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published by the Visionlearning
written by Anthony Carpi
supported by the National Science Foundation
Available Languages: English, Spanish
This classroom-tested learning module gives a condensed, easily-understood view of the development of atomic theory from the late 19th through early 20th century. The key idea was the discovery that the atom is not an "indivisible" particle, but consists of smaller constituents: the proton, neutron, and electron. It discusses the contributions of John Dalton, J.J. Thomson, Ernest Rutherford, and James Chadwick, whose experiments revolutionized the world view of atomic structure. See Related Materials for a link to Part 2 of this series.

Please note that this resource requires Flash.
Subjects Levels Resource Types
General Physics
- History
Modern Physics
- Atomic Physics
= Atomic Models
- High School
- Middle School
- Lower Undergraduate
- Instructional Material
= Curriculum support
= Problem/Problem Set
= Tutorial
Appropriate Courses Categories Ratings
- Physical Science
- Physics First
- Conceptual Physics
- Algebra-based Physics
- Activity
- Assessment
- New teachers
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Intended Users:
Learner
Educator
Formats:
text/html
application/flash
Access Rights:
Free access
Restriction:
© 2003 VisionLearning
Additional information is available.
Keywords:
atomic structure, cathode ray experiment, electron, helium atom, history of atom, history of the atom, hydrogen atom, neutron, proton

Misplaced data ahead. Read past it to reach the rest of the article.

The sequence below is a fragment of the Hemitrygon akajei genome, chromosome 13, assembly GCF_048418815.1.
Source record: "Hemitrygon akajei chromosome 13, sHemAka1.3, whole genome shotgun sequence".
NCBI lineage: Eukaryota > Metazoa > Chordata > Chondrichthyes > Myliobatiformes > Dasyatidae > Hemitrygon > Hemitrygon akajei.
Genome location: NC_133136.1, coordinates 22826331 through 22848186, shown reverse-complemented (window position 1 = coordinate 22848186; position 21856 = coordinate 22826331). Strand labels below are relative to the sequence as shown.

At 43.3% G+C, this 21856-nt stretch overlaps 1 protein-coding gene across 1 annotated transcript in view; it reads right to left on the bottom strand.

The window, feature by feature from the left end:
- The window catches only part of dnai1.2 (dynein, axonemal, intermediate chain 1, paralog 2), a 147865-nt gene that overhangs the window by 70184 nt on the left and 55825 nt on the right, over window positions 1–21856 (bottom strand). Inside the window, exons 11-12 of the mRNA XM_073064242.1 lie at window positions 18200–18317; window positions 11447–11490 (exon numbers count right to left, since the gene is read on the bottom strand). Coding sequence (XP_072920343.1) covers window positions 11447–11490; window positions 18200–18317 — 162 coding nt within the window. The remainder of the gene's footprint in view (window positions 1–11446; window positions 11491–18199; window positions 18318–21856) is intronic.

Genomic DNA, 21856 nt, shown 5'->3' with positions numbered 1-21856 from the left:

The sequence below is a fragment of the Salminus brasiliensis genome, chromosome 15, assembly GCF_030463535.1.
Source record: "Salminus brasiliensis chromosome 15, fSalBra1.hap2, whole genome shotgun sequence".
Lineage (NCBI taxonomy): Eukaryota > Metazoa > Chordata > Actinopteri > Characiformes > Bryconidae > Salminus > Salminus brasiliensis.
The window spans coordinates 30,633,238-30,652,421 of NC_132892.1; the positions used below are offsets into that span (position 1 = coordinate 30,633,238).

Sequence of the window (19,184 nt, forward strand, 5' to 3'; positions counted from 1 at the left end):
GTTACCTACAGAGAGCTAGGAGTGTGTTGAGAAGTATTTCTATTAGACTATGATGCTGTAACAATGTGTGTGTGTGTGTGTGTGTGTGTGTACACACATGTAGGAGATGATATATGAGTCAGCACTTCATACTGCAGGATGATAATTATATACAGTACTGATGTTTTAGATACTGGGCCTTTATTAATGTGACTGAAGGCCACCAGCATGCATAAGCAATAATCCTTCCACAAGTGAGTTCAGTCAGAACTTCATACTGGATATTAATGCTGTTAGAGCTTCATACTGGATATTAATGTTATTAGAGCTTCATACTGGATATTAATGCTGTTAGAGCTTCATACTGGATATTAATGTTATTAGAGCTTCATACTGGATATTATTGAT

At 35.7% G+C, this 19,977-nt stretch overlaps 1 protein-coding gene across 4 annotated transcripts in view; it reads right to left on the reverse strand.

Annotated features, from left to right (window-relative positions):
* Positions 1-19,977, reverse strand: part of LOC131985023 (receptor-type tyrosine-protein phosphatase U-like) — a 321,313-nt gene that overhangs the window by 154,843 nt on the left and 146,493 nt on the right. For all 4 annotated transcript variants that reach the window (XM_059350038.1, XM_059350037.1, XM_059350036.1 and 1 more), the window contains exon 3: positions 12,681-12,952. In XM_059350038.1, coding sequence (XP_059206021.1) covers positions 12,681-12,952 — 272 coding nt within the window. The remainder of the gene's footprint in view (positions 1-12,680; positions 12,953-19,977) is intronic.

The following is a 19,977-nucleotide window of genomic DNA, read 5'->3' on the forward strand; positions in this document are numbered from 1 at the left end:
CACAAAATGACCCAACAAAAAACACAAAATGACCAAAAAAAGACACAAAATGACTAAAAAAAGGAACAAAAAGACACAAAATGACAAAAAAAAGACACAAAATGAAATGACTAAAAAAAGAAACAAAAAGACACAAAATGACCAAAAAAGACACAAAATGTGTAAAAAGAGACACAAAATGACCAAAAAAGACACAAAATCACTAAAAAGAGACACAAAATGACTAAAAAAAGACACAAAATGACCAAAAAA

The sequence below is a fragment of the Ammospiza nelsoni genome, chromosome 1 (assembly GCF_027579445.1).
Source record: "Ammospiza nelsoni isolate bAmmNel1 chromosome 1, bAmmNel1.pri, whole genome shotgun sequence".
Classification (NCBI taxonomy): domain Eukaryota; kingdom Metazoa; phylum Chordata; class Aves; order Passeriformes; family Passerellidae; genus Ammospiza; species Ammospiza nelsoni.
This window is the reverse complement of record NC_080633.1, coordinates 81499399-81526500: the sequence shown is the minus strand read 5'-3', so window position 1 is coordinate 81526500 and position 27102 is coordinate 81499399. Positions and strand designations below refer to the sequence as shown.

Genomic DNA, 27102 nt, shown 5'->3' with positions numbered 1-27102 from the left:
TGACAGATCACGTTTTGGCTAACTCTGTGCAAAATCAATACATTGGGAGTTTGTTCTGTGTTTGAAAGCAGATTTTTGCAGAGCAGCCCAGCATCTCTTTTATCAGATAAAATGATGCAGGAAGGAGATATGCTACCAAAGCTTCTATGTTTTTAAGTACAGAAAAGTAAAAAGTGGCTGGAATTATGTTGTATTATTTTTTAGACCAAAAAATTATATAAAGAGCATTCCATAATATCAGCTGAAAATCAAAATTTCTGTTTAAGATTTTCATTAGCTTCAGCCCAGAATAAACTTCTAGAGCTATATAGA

Record Cloner:
Metadata instance created July 12, 2011 by Caroline Hall
Record Updated:
October 10, 2012 by Caroline Hall
Last Update
when Cataloged:
January 1, 2006

Slightly oversimplified

Author: Mary Salit
Posted: December 25, 2011 at 8:32AM

In general this resource is a good introduction to the subject, and the misconceptions that it promotes are fairly minor and common ones. I understand that it may not be within the scope of the article to introduce quantum mechanics, etc. However, I could wish that it were written with a few more disclaimers, and a few hints that there is more to the story than what is told here. I am afraid that by oversimplifying it might give students the feeling that they understand completely, when, in fact, they don't. Not only does this lead to subtley wrong understandings of nature (which those who go on to become scientists will have to unlearn) but I think it makes the subject much less interesting. It is the mysteries which make physics exciting, and this subject is full of them, but this resource creates the impression that everything about atomic physics is well understood and easily explained, which may make it boring to students.

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AAAS Benchmark Alignments (2008 Version)

4. The Physical Setting

4D. The Structure of Matter
  • 6-8: 4D/M1a. All matter is made up of atoms, which are far too small to see directly through a microscope.
  • 9-12: 4D/H1. Atoms are made of a positively charged nucleus surrounded by negatively charged electrons. The nucleus is a tiny fraction of the volume of an atom but makes up almost all of its mass. The nucleus is composed of protons and neutrons which have roughly the same mass but differ in that protons are positively charged while neutrons have no electric charge.
  • 9-12: 4D/H2. The number of protons in the nucleus determines what an atom's electron configuration can be and so defines the element. An atom's electron configuration, particularly the outermost electrons, determines how the atom can interact with other atoms. Atoms form bonds to other atoms by transferring or sharing electrons.